This “double whammy” effect – unless averted by strong public health campaigns for healthy lifestyles – will likely spell disaster for most of the country in the next decade.
How to survive a brain attack
So the question remains: how can you survive in this Brain Attack country?
First things first: know what a brain attack is and go to the hospital immediately if you have any of the following signs. I think of the acronym “FAST.”
- F: Face drooping. Look for an uneven smile.
- A: Arm weakness. Is one arm weak? Can you lift both arms?
- S: Speech difficulty. Listen for slurred speech. Do people understand your speech?
- T: Time is brain. Go to the hospital, preferably with an acute stroke unit, immediately.
Ideally, the sooner you get to the hospital, the better your chances of receiving treatment that can potentially reverse the symptoms of your stroke (i.e., tissue plasminogen activator). There is, however, a substantial risk of bleeding with the use of the medication. Ask your physician about the risks and benefits of the use of these types of medications.
Also remember, an acute stroke is completely different from a heart attack. In a heart attack, the heart – not the brain – does not receive adequate blood and oxygen, causing heart cells to die.
Prevention of stroke is even more important than acute treatment since prevention arguably saves more Filipino lives than acute stroke units. The battle cry of public health is prevention, prevention, prevention!
How do you avoid a stroke? If I told you that there was a magic pill that would make you feel younger, more beautiful, and save you from brain attacks, heart attacks, diabetes, why wouldn’t you buy it?
The pill is lifestyle change, simply put, eating a healthy diet and exercising daily. Let’s explain this in more detail.
Here are my essential survival tips to prevent brain attack:
2. Know your blood pressure and aim for a blood pressure of less than 120/80.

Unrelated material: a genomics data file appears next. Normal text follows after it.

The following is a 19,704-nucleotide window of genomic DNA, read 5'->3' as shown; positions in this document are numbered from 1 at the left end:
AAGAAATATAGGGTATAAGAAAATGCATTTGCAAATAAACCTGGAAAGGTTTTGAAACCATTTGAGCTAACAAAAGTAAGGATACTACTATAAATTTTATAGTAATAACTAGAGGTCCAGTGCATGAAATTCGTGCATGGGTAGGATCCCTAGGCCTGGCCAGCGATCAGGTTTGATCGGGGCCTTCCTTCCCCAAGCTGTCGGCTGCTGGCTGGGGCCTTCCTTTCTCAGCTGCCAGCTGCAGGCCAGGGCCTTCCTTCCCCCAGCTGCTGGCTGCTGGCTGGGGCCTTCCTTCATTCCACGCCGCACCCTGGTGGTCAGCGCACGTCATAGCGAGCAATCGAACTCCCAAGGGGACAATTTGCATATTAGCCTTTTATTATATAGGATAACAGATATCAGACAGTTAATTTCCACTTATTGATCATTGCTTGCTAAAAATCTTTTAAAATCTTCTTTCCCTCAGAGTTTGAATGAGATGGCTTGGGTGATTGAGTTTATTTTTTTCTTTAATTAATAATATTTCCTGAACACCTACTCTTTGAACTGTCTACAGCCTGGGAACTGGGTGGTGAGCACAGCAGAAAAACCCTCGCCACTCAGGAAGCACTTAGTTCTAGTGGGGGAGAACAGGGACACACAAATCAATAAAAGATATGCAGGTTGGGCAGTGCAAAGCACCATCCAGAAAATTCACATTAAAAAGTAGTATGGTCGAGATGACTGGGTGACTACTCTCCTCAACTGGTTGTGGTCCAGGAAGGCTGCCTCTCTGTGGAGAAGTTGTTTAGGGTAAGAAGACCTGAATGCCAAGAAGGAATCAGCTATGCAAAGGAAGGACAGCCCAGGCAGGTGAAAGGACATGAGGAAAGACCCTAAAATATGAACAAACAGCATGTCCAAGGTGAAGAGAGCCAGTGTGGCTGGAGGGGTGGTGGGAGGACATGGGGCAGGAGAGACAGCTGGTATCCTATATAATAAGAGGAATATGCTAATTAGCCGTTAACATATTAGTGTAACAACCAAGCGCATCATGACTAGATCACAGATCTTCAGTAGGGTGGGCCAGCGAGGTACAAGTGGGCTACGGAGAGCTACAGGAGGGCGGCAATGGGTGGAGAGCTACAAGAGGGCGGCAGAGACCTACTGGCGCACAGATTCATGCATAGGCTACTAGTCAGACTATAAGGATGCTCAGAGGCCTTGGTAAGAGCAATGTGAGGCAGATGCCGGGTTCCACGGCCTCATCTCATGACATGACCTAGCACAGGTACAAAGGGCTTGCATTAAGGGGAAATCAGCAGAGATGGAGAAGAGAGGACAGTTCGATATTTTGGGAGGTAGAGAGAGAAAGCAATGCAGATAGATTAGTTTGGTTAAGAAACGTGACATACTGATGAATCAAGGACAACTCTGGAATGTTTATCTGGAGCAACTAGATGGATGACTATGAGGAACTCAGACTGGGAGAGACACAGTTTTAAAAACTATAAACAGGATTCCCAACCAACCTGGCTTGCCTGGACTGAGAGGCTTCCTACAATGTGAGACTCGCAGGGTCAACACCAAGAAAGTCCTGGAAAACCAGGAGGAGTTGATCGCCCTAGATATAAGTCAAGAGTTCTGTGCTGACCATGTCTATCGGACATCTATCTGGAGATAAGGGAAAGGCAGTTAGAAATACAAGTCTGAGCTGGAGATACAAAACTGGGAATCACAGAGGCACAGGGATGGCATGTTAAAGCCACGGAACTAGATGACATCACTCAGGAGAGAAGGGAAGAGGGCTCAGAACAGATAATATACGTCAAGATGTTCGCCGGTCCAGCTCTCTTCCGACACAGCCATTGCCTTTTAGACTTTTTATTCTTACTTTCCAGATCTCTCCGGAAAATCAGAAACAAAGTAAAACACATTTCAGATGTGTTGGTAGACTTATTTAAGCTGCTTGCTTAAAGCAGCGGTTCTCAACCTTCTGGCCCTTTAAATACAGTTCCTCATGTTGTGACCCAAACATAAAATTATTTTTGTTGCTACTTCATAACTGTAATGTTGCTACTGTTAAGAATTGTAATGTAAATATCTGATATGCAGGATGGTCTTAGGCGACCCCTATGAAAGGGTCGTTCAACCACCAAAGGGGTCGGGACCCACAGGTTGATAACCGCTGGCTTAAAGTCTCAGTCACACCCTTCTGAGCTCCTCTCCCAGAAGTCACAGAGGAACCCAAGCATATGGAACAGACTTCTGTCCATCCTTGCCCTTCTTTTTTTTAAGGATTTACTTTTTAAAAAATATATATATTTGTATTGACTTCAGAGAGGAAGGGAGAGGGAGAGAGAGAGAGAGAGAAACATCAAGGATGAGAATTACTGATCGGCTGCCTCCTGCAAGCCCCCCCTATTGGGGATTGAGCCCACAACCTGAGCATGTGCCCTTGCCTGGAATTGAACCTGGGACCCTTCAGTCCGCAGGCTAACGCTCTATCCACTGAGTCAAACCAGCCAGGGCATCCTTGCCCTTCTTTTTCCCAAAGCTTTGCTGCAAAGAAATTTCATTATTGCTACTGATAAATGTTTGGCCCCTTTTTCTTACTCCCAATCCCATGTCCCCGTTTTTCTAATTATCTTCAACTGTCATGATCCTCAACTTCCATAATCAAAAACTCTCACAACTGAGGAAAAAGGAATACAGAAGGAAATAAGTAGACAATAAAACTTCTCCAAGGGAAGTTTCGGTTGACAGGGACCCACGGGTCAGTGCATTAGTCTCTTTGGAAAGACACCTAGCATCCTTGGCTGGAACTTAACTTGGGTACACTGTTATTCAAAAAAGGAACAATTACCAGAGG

3. Avoid sodas and reserve them for special occasions only. Same goes for sugary cookies and “energy drinks” or vitamin waters that often times are loaded with more sugar than conventional soda.
6. Know the main risk factors for a stroke: high blood pressure, smoking, high cholesterol level, and diabetes.
7. Time is brain! Go to the hospital immediately upon suspecting a stroke, preferably with an acute stroke unit, immediately if you have a stroke.
8. Exercise daily and be “SMART” about your goals in exercising: Specific, Measurable, Attainable, Realistic, and Time-bound.
With a few lifestyle changes, we can work as a country to prevent stroke. Let’s stop brain attacks in the Philippines! – Rappler.com
Sources: Mayo Clinic, Philippine Department of Health, American Heart Association, Stroke Society of the Philippines, American Stroke Association, the Center for Disease Control (CDC) and other medical journals
Antonio Moya is a first year neurology resident at New York Presbyterian Weill Cornell Medical Center. He has traveled extensively throughout Asia since 2008 when he was awarded a U.S. Fulbright Fellowship to study acute stroke units and telemedicine in the Philippines. Having completed medical training at UCSF School of Medicine and his Master of Public Health degree at Harvard, Antonio hopes to continue advocating for underserved patients and promote public health in neurology worldwide.